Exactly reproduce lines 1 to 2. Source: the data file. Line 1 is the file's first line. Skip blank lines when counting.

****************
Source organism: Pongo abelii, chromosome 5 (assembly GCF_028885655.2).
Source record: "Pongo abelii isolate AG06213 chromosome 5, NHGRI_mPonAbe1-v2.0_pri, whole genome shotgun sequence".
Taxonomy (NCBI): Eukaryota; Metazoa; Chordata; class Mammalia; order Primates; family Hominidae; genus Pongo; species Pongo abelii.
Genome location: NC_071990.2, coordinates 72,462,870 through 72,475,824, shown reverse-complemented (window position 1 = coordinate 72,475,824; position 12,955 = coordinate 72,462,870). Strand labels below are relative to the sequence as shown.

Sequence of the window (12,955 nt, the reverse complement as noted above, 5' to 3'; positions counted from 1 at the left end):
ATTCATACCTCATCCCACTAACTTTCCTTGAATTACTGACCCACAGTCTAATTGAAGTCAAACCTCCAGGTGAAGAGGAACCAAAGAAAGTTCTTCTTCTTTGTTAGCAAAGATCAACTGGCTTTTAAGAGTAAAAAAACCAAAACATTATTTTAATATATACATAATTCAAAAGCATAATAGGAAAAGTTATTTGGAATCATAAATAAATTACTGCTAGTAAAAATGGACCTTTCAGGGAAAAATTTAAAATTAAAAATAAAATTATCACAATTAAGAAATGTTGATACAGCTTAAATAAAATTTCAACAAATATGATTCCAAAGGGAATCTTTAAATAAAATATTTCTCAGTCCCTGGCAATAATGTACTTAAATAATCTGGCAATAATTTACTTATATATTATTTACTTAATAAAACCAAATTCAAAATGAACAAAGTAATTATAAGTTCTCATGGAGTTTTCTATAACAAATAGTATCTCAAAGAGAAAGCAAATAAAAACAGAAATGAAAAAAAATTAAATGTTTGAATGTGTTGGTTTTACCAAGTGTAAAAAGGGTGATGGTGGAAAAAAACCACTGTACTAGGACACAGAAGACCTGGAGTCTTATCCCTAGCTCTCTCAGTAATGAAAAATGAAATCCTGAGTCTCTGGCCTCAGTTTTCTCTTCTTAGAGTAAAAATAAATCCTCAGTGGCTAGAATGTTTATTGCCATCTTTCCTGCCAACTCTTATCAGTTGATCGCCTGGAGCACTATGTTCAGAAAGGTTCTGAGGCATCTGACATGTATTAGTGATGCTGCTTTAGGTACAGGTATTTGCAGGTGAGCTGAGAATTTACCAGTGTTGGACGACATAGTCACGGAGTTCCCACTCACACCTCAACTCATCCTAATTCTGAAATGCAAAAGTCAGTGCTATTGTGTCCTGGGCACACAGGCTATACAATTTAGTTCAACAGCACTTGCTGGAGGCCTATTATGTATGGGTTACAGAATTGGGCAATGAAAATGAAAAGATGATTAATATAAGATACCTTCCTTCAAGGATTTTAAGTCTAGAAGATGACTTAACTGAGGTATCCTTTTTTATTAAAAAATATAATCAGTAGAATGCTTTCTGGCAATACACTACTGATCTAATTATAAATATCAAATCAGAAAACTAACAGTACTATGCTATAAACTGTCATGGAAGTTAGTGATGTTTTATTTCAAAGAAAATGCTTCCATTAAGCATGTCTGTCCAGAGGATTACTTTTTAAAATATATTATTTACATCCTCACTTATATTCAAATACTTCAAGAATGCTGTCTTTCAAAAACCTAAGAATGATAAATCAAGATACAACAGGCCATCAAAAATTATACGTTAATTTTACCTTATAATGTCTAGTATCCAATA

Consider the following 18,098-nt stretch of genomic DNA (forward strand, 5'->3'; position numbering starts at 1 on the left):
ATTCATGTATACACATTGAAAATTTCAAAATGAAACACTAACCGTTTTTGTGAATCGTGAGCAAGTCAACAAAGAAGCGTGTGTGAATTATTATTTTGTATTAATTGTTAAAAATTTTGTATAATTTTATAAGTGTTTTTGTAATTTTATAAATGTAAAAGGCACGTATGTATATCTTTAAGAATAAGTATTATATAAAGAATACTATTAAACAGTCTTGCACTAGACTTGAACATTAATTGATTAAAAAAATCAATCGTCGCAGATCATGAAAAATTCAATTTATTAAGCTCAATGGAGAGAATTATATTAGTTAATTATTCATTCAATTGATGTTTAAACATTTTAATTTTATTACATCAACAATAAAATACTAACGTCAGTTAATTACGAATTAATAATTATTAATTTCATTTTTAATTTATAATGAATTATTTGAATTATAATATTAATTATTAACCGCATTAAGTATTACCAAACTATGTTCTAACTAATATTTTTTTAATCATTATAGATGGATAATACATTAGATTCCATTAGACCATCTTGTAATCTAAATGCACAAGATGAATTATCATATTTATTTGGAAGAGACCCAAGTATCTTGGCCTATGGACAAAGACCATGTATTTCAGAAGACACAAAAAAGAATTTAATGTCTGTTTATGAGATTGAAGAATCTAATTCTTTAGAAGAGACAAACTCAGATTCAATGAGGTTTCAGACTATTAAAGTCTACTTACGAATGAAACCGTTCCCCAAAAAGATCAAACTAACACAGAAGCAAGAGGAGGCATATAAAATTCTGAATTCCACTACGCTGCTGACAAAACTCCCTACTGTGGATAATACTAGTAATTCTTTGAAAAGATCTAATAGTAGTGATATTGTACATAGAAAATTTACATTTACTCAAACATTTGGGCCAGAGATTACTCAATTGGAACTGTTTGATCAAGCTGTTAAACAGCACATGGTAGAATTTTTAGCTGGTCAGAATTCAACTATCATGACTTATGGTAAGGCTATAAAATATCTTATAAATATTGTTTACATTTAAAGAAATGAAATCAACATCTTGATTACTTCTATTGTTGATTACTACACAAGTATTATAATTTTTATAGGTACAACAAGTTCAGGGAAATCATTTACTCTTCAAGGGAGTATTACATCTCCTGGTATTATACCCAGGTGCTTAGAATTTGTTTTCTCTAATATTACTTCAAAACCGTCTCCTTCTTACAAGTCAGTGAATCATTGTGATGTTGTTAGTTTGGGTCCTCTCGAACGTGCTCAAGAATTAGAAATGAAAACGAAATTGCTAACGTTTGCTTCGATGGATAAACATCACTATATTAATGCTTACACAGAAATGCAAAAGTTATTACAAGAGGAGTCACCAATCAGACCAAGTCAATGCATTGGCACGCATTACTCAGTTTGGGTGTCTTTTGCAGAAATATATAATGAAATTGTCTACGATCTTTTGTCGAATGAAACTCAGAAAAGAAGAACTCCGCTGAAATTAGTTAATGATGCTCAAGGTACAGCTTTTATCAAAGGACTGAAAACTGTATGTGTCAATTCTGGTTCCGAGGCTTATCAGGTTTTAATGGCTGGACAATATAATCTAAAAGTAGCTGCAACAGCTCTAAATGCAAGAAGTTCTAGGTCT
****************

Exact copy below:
Source organism: Pongo abelii, chromosome 5 (assembly GCF_028885655.2).
Source record: "Pongo abelii isolate AG06213 chromosome 5, NHGRI_mPonAbe1-v2.0_pri, whole genome shotgun sequence".